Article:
2. What’s your favorite hard-to-pronounce city or town (please tell us how to say it correctly)?
  3. What are you expert in that you find difficult to explain?

Share your answers below…

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12 thoughts on “The Curse of Knowledge

  1. Jennifer Boyd

    My legal writing teacher taught me this rule:
    1. Tell them what you’re going to tell them.
    2. Tell them.
    3. Tell them what you told them.

    Your blog today reminded me of that advice. I think it works well.

  2. Jean Feingold

    I agree with Jennifer Boyd’s writing teacher. I do much of that in writing feature articles for trade magazines, with one addition – I like a big finish.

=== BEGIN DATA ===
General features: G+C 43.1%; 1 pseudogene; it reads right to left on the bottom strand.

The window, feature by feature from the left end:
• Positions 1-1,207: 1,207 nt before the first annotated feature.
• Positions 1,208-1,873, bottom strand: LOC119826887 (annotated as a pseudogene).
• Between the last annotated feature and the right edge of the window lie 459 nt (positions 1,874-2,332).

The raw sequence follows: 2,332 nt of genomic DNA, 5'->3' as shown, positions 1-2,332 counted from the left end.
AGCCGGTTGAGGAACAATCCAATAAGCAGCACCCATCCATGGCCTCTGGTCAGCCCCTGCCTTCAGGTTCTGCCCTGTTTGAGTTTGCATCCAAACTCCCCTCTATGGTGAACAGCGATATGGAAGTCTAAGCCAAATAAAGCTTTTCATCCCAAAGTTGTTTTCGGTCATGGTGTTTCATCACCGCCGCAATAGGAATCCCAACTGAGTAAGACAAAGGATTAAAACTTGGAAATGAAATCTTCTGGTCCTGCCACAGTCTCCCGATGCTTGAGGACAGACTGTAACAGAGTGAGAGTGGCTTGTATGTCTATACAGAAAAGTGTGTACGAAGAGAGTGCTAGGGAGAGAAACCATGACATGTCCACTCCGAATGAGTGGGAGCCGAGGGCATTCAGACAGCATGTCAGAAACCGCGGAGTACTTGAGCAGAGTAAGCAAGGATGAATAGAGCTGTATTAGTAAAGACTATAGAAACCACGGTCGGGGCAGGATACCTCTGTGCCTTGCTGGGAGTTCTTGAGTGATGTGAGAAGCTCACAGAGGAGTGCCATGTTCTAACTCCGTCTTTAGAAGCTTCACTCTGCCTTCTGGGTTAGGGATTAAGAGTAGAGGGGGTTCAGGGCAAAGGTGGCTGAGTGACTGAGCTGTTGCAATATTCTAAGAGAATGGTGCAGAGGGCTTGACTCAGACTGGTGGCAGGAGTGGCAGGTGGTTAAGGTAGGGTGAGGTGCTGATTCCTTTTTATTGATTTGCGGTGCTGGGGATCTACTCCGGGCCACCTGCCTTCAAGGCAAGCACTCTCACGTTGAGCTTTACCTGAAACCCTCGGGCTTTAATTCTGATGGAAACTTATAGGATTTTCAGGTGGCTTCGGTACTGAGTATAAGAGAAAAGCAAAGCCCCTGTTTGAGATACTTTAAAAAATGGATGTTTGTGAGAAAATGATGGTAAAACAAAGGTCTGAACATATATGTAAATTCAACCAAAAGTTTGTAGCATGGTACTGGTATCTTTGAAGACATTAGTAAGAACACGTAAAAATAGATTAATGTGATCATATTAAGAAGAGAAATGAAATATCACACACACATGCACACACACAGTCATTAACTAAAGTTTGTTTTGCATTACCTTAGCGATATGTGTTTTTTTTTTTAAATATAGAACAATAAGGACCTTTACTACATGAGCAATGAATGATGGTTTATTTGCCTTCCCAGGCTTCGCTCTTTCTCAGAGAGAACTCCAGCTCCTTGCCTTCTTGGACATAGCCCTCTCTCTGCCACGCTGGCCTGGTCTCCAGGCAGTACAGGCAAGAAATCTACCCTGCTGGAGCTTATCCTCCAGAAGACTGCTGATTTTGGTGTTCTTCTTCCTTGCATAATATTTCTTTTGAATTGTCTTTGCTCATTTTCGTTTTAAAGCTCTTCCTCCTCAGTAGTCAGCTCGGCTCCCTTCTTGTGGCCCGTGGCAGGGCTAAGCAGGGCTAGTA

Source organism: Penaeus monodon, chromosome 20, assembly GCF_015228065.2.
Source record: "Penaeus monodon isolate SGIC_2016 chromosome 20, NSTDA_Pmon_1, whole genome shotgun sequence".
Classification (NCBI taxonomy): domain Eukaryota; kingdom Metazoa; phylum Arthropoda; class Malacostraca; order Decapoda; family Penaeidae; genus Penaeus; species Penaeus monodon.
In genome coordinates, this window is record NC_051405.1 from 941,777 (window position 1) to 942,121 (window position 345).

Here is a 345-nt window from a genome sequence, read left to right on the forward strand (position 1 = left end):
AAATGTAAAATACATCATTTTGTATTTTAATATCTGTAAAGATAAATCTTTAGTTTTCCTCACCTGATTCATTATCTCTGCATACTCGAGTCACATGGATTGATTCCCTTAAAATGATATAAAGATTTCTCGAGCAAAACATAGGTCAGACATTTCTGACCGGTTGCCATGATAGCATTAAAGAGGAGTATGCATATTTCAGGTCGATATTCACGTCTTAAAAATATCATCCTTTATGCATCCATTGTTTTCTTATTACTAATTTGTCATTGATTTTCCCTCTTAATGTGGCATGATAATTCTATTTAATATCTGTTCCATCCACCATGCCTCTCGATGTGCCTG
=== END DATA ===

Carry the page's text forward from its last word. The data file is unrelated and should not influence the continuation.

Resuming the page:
No thoughts on beds or grills. However, Florida is full of towns with hard to pronounce names. Nearby is Micanopy (mick-CAN-oh-pea). Farther south is Kissimmee (kih-SIMM-mee). Then there’s Dunedin (DUH-nee-den) and Matlacha (MAT-la-shay). And the county I live in is Alachua, which is pronounced “AH-leh-chew-ah” when you’re referring to the county and “AH-leh-chew-aye” when referring to the same named town.

    Once I wrote an ebook on rapid prototyping after learning enough about it to become an expert. Years later I’ve forgotten most of what I knew (and the field has surely evolved), so I couldn’t explain it now.

  3. Lindsay Gower

    I’m the one my friends call to put together their stuff — desks, chairs, tables. Even the diagrams seem to scare them Beds? Gas grills? Not yet, but I can hardly wait!

    Where I live, YGNACIO Valley Road runs for miles through town and I went to YGNACIO Valley High School (class of ’71). How people pronounce Ygnacio let you know if they are residents or new in town. Newbies pronounce it correctly! They say Ig-nah-see-o. If you live here, you say Ig-nay-sho.